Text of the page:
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Software Campus experience in the DIMA group – An interview with Rudi Poepsel Lemaitre

How did you come to learn about the Software Campus executive development program?


I first became aware of the Software Campus program after I successfully defended my bachelor’s thesis at DIMA. That is when Juan Soto and Prof. Volker Markl suggested me to apply for the Software Campus program as a master student. There were already a few Ph.D. DIMA students who successfully took part in this program. However, I was the first master student of the TU Berlin who managed his own Software Campus project.

What are you currently working (or did you work) on in your Software Campus funded project?

I always had a big interest in scalable systems and how it could be possible to adapt new processing algorithms to them. When I selected Martin Kiefer as my advisor, who is also a former Software Campus participant, he presented to me a family of data summarization algorithms called synopses. Then we came up with the idea of efficiently integrating them into dataflow engines like Apache Flink or Spark for stream processing. We created a new system called Condor, which is a system facilitating the specification of synopsis-based streaming jobs on top of general dataflow systems. It enables users to create different approximate streaming analytic applications with a vast variety of synopses while hiding all internal processing details from users.

What was your experience throughout the entire process from proposal preparation to project finalization?

Managing my research project was by far the biggest responsibility I ever had. To be a master student and be able of converting your own ideas into a big project was a great opportunity. There were also big challenges that helped me learn and improve important soft skills that one usually doesn’t get in the university, such as management and leadership. This is also a result of the contact with the Software Campus industry partners. As a Software Campus participant, you need to be part of six management seminars held by these industry partners. These coaching seminars give you the unique opportunity to learn from the biggest IT-companies from the whole of Germany, and at the same time get to know other Software Campus participants.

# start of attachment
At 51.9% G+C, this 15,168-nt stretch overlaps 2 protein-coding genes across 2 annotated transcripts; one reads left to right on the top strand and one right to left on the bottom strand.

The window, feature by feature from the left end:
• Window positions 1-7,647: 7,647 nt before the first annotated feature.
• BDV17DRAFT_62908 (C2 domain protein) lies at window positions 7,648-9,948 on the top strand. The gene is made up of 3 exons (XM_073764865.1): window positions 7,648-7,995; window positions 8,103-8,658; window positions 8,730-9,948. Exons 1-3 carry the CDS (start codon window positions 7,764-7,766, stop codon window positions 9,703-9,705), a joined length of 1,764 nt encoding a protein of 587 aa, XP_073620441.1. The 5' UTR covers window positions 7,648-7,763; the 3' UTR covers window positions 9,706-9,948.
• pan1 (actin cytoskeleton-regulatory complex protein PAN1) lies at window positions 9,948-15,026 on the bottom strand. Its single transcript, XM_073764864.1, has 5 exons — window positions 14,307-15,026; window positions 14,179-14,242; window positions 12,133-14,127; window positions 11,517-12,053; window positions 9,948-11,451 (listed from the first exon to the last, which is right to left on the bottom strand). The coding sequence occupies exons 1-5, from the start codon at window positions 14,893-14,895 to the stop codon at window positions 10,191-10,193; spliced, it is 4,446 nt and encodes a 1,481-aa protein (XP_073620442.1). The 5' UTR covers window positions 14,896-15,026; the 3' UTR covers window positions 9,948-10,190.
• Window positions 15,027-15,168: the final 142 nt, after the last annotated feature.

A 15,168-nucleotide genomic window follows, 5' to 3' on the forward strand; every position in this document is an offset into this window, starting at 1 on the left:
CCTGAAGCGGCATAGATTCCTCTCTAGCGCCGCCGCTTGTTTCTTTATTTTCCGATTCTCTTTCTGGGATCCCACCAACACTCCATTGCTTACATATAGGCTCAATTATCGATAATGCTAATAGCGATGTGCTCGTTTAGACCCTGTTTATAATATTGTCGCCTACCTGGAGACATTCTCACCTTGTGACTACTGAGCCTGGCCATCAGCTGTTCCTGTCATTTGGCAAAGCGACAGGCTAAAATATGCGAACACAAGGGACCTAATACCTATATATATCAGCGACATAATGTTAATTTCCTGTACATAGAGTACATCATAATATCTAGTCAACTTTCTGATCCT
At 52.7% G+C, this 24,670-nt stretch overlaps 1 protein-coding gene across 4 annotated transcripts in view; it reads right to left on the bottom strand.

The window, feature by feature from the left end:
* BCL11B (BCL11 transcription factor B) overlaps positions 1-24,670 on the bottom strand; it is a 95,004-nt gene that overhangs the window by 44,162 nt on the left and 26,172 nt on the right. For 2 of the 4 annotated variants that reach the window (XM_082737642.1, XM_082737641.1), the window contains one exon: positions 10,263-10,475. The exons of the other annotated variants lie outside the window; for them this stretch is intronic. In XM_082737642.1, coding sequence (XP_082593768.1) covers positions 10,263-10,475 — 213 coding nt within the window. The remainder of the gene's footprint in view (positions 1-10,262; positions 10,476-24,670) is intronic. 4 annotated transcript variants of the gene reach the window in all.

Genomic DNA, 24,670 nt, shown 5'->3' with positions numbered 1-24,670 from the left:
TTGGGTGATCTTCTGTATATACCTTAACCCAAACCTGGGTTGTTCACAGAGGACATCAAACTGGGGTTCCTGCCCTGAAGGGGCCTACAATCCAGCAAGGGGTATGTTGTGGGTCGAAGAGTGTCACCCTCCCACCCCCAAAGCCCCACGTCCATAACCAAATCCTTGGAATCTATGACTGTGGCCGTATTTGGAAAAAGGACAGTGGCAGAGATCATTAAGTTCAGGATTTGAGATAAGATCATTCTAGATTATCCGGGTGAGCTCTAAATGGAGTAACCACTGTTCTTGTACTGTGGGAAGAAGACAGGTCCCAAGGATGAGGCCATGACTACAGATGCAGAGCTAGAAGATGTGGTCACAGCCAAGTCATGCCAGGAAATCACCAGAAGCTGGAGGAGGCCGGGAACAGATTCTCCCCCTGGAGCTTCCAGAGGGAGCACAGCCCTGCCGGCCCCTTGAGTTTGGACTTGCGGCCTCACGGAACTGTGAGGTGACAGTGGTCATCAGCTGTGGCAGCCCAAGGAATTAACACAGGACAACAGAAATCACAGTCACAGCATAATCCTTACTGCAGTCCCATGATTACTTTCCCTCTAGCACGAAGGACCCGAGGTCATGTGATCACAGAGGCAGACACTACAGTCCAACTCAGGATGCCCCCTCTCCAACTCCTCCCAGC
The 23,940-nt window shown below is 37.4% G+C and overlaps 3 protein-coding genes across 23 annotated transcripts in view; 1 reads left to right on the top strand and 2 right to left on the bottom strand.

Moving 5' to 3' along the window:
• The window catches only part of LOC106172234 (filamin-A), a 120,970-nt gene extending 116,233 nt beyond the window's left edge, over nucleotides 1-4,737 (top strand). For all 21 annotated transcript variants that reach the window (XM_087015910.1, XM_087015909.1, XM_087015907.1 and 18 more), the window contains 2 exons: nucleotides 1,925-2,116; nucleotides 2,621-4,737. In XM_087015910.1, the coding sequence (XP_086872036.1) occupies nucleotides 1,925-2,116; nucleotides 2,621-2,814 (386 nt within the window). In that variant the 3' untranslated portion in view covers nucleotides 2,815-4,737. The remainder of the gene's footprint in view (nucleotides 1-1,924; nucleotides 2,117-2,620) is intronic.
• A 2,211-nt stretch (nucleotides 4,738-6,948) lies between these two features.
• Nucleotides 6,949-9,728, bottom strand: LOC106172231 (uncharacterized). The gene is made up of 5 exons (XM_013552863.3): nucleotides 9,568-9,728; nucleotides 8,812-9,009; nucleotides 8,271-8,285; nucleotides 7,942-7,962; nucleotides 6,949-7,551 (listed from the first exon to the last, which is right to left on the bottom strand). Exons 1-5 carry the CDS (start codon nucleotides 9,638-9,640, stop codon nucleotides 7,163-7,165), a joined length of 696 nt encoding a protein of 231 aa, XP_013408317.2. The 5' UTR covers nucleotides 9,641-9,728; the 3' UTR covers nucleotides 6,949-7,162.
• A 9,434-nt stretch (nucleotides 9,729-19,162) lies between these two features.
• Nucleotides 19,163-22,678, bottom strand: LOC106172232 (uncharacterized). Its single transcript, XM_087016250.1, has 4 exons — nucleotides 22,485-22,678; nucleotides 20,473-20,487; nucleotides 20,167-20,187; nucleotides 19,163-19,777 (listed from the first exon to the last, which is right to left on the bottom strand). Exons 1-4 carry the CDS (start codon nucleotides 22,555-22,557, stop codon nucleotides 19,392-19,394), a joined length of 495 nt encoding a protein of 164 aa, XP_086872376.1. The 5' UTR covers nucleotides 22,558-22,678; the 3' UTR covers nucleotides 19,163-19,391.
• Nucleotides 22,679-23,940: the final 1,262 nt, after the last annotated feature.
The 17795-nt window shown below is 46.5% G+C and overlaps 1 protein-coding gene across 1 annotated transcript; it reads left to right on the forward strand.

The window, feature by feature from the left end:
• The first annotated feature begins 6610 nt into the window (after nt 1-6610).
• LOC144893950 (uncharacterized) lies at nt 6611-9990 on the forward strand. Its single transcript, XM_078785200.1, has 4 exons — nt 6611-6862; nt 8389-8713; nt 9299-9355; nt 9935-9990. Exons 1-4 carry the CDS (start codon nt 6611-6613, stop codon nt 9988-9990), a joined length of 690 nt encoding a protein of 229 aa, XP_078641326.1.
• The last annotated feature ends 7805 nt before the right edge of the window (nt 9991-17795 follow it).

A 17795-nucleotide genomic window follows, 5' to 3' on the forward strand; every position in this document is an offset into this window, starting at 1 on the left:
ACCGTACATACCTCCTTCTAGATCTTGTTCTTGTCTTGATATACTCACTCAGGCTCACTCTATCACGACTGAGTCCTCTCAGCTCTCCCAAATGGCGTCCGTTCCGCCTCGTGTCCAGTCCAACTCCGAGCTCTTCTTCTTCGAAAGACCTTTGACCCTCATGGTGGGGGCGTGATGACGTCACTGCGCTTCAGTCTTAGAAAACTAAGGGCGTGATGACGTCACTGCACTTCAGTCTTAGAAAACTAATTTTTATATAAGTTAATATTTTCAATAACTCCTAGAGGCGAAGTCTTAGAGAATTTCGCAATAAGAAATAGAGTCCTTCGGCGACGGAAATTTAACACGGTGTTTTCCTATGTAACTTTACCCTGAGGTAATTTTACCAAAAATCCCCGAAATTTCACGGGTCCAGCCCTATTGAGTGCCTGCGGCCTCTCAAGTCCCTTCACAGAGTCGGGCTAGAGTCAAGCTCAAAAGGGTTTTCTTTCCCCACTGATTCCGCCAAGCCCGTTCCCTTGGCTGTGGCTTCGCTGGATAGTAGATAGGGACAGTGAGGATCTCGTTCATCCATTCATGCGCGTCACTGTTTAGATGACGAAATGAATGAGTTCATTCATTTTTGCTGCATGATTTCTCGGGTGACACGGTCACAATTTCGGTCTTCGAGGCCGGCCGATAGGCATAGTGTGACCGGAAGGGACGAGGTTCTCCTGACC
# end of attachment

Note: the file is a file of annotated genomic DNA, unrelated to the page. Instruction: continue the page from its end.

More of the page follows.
How did DIMA support you in your success with Software Campus?

The DIMA group has supported me since the very beginning. As I mentioned before, it was a great advantage to have former Ph.D. students that already did the application and managed their project. My advisor Martin Kiefer as also Dr. Jonas Traub helped me during the application process. Then, after I was accepted it wasn’t an easy task to find other students, I could hire for my project. However, Juan Soto, who is the DIMA’s academic director, allowed me to advertise my project in his courses, which helped me find the correct students that worked with me throughout my project. But the most important support I could get was the scientific collaboration of multiple employees at DIMA, as Dr. Kaustubh Beedkar, Dr. Jorge Arnulfo Quiane Ruiz, and Philipp Grulich. I exchanged with them multiple times all my ideas, which helped me improve the fundamentals of my research. For all of these reasons, DIMA offers a great research environment.

How will your involvement in Software Campus help you in your future career?

I see the Software Campus as the perfect opportunity for a master student to grow as a professional and as a leader. I found that taking part in the Software Campus program has helped me see the bigger picture and deal with important management responsibilities, which is something that the industry in Germany and the whole world requires of new IT-professionals for the future. After this experience, I see myself better prepared for the future with new hard and soft skills that I was able to improve during this program. I also want to highlight that I have learned during my project how to lead and motivate my team to reach our goals throughout the cooperation. Besides, the contacts I was able to make will be very useful for future collaborations. In conclusion, I can say that I enjoyed managing my research project, and I can only motivate other students to join participating in the Software Campus program.

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